ISTANBUL MEET Promises to Keep

One of the largest global gatherings in a decade is less likely to make any breakthrough in addressing the plight of the world’s poor<br><STRONG>BHAGIRATH YOGI</STRONG>&nbsp; in Istanbul

May 16, 2011, 5:45 p.m. Published in Magazine Issue: Vol.: 04 No.-22 May 13-2011 (Baisakh 30,2068)

The Lufti Kirdar Convention and Exhibition Center at Istanbul, Turkey,looked like a festival venue throughout the fourth United Nations Conference on the Least Developed Countries (UN LDC IV).

Some eight thousand delegates from most of the 192 member states of the UN were busy highlighting the plight of the poor. But, there seemed little consensus on how to move ahead.

Secretary General of the United Nations Ban Ki-moon insisted that instead of looking at the LDCs as poor and weak, they should be seen as the vast reservoir of untapped potential. “Investment in LDCs is not a charity. It is an opportunity for all,” said Ban Ki-moon
addressing the opening ceremony of the five-day conference (9-13 May,2011),

The Nepalese Prime Minister, Jhala Nath Khanal, who is also chairing the bureau of LDCs, called upon both LDCs and developed countries to seize the opportunity and work in a concerted way to help at least half of the LDCs graduate from the LDC status over the next decade.It is easier said than done.

“Business as usual is not going to resolve the problems being faced by the people of the LDCs,” warned Dr Arjun Karki, spokesperson and chair of the LDC IV Civil Society Forum. “There is a need for urgent and radical shift from the current development paradigm to genuine pro-people development.”

Civil Society leaders stressed that a world without LDCs needs more than a small increase in ODA, or settling for commitments which extend no further than the MDGs.

While LDCs represent about 12 per cent of the global population, their share of global merchandise trade and global GDP remains around 1 percent.

In 1971, the UN identified 24 of the world’s poorest countries as LDCs and called upon the world community to help raise socio-economic status of their people. Four decades down the lane, only three countries—Botswana, Cape Verde and Maldives—have been able to graduate from the LDC status. 48 countries of the world—with a  combined population of over 850 million—now fall under this category.

Thirty-three LDCs are in the African continent while 14 are in Asia and the Pacific and only one — Haiti — in Latin America and the Caribbean.

The countries with per capita income of US$ 745 a year are categorized as the LDCs.According to the United Nations, some half of the 900 million people in 48 LDCs live on less than US$ 2 a day. Poverty, high level of unemployment, poor socio-economic conditions and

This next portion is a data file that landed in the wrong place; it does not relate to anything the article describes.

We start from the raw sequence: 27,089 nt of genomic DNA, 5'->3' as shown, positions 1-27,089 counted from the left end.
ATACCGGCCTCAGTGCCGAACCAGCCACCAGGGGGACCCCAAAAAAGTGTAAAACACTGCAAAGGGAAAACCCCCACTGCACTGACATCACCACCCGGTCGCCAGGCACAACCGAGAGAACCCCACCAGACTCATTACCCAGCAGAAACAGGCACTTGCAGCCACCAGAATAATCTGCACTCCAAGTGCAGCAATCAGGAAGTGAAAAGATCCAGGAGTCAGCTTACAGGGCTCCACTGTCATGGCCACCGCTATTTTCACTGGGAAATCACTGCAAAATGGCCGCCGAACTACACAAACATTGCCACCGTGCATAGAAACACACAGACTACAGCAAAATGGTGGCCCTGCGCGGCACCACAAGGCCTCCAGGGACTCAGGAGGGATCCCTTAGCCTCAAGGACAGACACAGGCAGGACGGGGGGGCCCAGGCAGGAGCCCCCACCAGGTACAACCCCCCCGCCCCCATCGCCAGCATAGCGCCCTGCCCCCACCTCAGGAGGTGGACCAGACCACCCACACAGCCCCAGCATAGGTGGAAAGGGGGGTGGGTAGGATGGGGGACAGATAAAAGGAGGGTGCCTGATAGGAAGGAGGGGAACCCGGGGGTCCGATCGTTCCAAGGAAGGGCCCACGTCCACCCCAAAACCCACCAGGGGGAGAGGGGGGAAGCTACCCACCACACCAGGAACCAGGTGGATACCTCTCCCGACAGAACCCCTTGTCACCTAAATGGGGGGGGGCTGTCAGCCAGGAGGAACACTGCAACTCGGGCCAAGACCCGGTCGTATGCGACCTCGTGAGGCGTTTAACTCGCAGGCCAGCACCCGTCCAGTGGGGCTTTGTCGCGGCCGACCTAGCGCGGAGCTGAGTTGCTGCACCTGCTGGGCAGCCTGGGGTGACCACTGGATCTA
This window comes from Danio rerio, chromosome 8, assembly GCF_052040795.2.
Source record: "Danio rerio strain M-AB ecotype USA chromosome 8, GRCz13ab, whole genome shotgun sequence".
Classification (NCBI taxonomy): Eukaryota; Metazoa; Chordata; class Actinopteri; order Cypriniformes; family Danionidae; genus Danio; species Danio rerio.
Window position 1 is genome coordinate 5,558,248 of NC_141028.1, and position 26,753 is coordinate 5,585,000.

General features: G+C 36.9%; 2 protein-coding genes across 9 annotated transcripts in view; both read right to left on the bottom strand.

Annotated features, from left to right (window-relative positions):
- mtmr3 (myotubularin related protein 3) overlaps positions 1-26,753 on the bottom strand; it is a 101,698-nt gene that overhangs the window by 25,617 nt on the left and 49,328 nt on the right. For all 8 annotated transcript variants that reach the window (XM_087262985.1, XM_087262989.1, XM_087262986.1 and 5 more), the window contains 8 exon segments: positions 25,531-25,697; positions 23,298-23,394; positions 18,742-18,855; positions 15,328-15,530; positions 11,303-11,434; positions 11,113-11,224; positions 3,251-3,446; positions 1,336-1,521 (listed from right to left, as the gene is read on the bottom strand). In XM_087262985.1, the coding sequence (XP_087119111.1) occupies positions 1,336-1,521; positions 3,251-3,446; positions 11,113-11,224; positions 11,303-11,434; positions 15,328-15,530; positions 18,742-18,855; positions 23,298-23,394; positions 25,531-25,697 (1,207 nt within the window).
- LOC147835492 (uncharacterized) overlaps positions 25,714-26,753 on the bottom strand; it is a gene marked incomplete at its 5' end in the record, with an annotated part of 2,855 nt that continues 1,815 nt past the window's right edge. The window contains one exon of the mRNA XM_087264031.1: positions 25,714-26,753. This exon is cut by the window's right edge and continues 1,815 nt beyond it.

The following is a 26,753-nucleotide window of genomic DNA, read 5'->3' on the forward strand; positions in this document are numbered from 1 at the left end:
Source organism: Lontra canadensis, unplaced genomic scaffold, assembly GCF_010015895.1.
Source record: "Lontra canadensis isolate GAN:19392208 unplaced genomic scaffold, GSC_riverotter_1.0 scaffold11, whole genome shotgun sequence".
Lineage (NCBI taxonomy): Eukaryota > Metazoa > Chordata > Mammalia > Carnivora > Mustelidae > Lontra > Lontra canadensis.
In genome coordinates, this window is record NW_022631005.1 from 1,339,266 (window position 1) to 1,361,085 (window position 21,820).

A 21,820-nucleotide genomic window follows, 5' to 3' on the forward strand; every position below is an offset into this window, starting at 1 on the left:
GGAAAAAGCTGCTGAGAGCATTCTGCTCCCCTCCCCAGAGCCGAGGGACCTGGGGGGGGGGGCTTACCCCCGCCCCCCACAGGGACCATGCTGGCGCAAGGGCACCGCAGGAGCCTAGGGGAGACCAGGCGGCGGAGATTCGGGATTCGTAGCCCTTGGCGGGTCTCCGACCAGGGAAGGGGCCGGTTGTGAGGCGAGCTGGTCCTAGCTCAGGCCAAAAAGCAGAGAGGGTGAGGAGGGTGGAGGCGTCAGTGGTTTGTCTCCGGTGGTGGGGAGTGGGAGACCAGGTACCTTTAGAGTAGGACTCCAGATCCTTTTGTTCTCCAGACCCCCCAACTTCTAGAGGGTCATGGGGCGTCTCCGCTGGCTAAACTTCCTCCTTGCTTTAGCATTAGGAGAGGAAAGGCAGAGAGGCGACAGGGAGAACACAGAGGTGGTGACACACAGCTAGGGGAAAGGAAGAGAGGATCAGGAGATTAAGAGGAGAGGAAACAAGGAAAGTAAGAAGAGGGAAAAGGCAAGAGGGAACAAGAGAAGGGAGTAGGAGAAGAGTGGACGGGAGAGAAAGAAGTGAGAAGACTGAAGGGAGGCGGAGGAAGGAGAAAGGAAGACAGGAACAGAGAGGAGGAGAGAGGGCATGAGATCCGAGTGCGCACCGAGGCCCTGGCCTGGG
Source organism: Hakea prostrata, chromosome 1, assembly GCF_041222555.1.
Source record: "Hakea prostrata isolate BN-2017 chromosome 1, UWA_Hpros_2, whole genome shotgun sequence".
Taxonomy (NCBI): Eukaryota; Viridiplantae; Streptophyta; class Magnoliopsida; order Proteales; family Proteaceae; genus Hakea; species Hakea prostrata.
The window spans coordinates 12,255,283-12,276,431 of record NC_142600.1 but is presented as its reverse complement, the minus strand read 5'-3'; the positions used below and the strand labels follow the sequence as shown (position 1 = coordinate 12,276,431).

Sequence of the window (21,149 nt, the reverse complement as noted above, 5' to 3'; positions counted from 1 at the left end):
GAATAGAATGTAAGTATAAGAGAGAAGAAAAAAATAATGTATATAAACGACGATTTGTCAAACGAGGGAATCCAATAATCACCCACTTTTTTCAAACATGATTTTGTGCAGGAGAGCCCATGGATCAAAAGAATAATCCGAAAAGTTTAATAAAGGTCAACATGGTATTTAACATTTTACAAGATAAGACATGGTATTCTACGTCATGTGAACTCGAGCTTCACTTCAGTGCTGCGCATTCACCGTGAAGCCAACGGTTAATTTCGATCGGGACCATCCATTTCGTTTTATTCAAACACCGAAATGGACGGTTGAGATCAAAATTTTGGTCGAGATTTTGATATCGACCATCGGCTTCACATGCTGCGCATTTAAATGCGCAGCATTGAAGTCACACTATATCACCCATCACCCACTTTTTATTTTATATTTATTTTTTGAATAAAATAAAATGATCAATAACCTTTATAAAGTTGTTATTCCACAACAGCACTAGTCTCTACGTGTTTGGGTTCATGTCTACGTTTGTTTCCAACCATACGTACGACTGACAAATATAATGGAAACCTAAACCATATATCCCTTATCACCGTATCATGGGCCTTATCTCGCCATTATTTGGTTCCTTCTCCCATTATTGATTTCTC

unsustainable use of natural resources are the common features of these poorest countries of the world.

“To achieve a world without LDCs is not just a matter of upscaling resources, we need to be rethinking both the model and the practice of sustainable development”, said Demba Moussa Dembele, President of the LDC Watch, an NGO network formed after the last UN LDC Conference in 2001.

One much-talked about issue is the cancellation of the debt owed by the LDCs to several bilateral and multilateral donors. Another is the need to go beyond food security to food sovereignty. The current market approach to  commodities encourages speculation and volatility in prices which makes it impossible for small farmers to have a sustainable livelihood, say civil society activists.

Nepali delegates taking part in the official negotiations lamented that rich and developed countries were not forthcoming to help the poor countries citing recent global financial crisis and high level of unemployment in their own countries, among other countries. They,instead, were focusing on effective utilisation of aid, good governance and democratisation among the LDCs. “As things stand now,there is little hope of a breakthrough in the Istanbul Program of Action that will guide the course of development for the LDCs over the next decade,” said a senior Nepali official taking part in the negotiations.

If that happens, that will be seen as betrayal to the plight of millions of poor by many.

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